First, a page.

A collection of exciting interior material innovations from around the world, curated by Futures Agency FranklinTill.
Curated by FranklinTill, The Future Materials Library 2021 celebrates radical designers, innovative manufacturers and environmentally conscious producers who are helping to turn the current, linear system of production and consumption into a circular model. Featuring a mix of commercially viable and early-stage developments, the textiles and interior materials exhibited in the library have been collected under four key themes: Regenerative Crops, Remade Fibres, Harvesting Waste Streams and Sustainable Colour. Together, they inspire and attract producers and consumers alike to join the circle.
CAN WE GROW MATERIALS IN A WAY THAT ENRICHES THE ENVIRONMENT?
Contemporary fibre cultivation often comes at great environmental cost: it has disrupted ecosystems, depleted topsoil, caused desertification and exacerbated pollution, while using vast amounts of water and chemicals. Regenerative practices in fibre agriculture tackle these issues, with sustainable ‘soil to soil’ techniques that enable crops to give back to the very environment they’re grown in. These farming methods enrich soil, encourage biodiversity, absorb carbon from the atmosphere and often produce higher and more frequent yields than traditional crops and methods. Enriching the new natural material landscape of consciously cultivated textiles: hemp, nettle, yak fibre and flax.
CAN WE CREATE A CLOSED, CIRCULAR SYSTEM TO EXTEND THE LIFE OF TEXTILES?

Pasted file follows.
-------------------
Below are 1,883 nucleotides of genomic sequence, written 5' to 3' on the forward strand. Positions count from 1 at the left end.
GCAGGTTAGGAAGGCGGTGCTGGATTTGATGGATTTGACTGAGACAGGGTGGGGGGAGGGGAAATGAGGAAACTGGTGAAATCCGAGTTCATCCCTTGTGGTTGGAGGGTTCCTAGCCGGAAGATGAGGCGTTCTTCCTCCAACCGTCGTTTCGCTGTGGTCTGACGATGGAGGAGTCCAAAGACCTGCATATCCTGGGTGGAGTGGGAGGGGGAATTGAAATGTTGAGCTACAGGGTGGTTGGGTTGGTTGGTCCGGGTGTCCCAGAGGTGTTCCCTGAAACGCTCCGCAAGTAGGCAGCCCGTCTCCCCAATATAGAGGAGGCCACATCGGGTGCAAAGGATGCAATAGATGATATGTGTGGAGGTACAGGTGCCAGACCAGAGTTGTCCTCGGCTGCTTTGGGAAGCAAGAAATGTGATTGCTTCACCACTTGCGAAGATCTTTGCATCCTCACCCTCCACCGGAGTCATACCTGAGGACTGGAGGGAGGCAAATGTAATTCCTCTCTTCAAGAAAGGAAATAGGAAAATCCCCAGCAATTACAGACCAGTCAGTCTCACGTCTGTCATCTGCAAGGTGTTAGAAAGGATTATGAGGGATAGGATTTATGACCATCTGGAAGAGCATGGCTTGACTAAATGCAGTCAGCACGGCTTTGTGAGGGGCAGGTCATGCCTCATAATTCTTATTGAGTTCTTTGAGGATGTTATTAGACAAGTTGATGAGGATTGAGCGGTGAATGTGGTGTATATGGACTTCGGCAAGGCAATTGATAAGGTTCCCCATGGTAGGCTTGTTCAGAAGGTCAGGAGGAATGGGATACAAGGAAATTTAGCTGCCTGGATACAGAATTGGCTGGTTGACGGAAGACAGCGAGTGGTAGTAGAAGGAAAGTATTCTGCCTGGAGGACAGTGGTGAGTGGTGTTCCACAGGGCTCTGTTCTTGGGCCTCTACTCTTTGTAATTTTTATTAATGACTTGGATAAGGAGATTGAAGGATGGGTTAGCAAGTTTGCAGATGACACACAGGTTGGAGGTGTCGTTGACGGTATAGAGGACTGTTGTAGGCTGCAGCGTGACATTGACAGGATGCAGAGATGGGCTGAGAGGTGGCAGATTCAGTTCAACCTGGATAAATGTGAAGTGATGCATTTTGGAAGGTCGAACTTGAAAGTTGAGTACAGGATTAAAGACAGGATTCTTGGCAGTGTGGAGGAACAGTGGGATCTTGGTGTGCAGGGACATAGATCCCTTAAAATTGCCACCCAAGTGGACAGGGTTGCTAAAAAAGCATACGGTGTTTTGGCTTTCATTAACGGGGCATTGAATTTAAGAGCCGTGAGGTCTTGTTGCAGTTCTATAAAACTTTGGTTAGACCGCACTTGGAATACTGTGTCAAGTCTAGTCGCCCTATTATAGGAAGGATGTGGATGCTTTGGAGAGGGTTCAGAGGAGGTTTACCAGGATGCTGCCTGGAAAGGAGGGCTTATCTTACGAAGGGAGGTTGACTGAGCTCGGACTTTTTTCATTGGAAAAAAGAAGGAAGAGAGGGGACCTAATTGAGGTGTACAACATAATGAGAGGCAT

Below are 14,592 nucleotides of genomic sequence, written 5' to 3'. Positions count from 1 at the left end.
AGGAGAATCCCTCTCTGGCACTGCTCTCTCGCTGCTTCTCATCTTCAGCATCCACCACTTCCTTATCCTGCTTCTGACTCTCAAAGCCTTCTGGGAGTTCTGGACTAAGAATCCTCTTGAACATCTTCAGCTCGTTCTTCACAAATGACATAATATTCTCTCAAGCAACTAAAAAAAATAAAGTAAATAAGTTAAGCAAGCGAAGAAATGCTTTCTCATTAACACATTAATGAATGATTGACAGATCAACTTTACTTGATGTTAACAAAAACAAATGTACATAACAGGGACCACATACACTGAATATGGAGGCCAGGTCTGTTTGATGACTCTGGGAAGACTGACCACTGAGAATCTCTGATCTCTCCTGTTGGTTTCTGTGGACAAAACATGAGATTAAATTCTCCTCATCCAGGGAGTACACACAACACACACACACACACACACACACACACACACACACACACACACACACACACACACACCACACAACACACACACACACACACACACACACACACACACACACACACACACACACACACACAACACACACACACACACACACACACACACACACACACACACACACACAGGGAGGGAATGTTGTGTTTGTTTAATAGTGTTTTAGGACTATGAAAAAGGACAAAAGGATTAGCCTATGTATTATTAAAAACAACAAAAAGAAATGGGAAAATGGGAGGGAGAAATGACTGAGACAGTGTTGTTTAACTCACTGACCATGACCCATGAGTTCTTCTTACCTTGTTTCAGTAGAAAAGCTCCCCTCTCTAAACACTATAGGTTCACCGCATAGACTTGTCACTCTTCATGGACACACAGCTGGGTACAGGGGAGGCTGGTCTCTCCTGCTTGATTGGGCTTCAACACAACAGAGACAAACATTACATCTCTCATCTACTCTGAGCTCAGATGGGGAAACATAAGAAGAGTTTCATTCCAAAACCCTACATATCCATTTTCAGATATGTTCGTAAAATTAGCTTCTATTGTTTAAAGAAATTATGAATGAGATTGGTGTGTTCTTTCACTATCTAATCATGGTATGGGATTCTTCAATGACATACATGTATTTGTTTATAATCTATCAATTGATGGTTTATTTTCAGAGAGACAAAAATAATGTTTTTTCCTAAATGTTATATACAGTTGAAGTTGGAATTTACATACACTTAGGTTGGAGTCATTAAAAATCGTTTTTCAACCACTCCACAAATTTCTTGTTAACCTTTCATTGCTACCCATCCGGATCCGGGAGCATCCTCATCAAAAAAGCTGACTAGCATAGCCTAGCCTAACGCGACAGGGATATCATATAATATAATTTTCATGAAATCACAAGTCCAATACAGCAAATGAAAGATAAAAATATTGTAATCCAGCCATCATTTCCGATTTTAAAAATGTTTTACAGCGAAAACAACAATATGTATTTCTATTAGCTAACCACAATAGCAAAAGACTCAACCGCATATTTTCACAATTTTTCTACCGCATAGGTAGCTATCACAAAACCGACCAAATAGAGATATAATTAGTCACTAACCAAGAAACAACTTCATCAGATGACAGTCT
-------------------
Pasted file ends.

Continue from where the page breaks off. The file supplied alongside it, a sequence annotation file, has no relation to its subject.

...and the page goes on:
Once tossed without a thought, discarded textiles are making the old new again. With a focus on diverting industrial and post-consumer textile waste that would otherwise be destined for incineration or the landfill, new and developing technologies enable forward-thinking brands, manufacturers and social enterprises to put these resources to (re)use in new production chains. Whether composed of a monomaterial or a blend of materials, waste textiles undergo chemical or mechanical processes to be reduced to fibres, turned into yarn and transformed once again into usable textiles. The ultimate goal: an infinite, zero-waste cycle of regeneration.
HARVESTING WASTE STREAMS
CAN WE TAP INTO INDUSTRIAL WASTE STREAMS FOR VALUABLE RAW MATERIALS?
Changing viewpoints on waste are leading designers and material innovators to rethink raw materials for the textiles and materials industries. The motivation for this shift in perspective: an urgent need to conserve the planet’s precious resources while also reducing the quantity of waste we generate. Productive reuse of post-consumer waste and industrial scrap is increasingly proving itself a viable solution. From food production to sheep farming and forestry, the thoughtfully repurposed byproducts and waste streams of diverse and unexpected industries demonstrate that we already possess, today, all the material resources we need for tomorrow’s designs.
CAN WE REDUCE THE ENVIRONMENTAL AND SOCIAL IMPACT OF TEXTILE DYEING?
Beyond raw materials sourcing and end-of-use questions, production processes in the textiles and materials industries are increasingly coming under scrutiny. Sustainable textile-dyeing practices tackle the water-intensive process of creating and applying synthetic dyes, as well as the health and environmental hazards caused by the toxic chemicals used. Slow, natural-dye processes offer a gentler solution to creating colour, with the subtle, soothing hues to match; agricultural byproducts serve as new sources rich for dye extraction; and lab-engineered bacteria are being put into action to produce, through fermentation, a wide and welcome range of specific colours.